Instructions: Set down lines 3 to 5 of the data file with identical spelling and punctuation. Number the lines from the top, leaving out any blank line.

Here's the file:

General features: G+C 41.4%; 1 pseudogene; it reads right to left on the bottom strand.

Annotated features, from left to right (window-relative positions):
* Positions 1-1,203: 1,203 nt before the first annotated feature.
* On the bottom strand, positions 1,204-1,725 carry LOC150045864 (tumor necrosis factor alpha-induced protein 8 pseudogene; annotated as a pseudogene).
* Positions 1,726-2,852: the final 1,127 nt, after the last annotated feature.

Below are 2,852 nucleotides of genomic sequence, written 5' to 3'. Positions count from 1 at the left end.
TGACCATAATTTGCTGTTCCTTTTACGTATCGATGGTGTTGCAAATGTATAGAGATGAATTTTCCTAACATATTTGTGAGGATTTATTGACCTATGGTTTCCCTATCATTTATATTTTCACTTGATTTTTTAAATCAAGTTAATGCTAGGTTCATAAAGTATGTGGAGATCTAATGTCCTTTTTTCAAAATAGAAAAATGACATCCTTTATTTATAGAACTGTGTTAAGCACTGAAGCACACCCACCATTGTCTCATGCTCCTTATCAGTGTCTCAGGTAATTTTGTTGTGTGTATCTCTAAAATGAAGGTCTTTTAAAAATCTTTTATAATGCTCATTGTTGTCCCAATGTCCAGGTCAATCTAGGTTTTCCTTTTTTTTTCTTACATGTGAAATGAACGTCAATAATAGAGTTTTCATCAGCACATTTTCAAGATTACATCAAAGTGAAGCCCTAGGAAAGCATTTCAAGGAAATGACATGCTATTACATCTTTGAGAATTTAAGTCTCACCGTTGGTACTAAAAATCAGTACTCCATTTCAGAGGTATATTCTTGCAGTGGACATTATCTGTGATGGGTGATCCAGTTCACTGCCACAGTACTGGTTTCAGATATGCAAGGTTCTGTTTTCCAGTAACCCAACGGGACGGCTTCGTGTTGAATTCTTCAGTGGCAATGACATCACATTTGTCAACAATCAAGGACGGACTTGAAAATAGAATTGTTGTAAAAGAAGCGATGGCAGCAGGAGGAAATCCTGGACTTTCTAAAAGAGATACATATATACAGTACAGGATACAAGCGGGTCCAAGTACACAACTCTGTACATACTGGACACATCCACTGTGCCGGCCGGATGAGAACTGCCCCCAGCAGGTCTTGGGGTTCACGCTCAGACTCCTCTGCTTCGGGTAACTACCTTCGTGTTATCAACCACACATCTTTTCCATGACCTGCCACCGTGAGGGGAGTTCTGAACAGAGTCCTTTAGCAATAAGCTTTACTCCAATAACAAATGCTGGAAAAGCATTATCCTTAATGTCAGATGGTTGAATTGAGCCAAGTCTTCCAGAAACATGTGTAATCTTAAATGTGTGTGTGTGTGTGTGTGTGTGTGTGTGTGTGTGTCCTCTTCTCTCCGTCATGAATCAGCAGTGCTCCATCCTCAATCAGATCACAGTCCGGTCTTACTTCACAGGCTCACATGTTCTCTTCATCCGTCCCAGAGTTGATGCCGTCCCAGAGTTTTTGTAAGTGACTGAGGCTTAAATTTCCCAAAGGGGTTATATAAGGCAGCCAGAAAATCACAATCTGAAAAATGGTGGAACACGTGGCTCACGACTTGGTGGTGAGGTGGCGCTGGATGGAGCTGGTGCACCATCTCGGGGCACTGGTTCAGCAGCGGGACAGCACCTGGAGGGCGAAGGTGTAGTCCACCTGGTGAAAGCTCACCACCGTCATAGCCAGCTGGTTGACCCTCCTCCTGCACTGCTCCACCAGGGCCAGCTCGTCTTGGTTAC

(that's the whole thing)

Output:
* Positions 1-1,203: 1,203 nt before the first annotated feature.
* On the bottom strand, positions 1,204-1,725 carry LOC150045864 (tumor necrosis factor alpha-induced protein 8 pseudogene; annotated as a pseudogene).
* Positions 1,726-2,852: the final 1,127 nt, after the last annotated feature.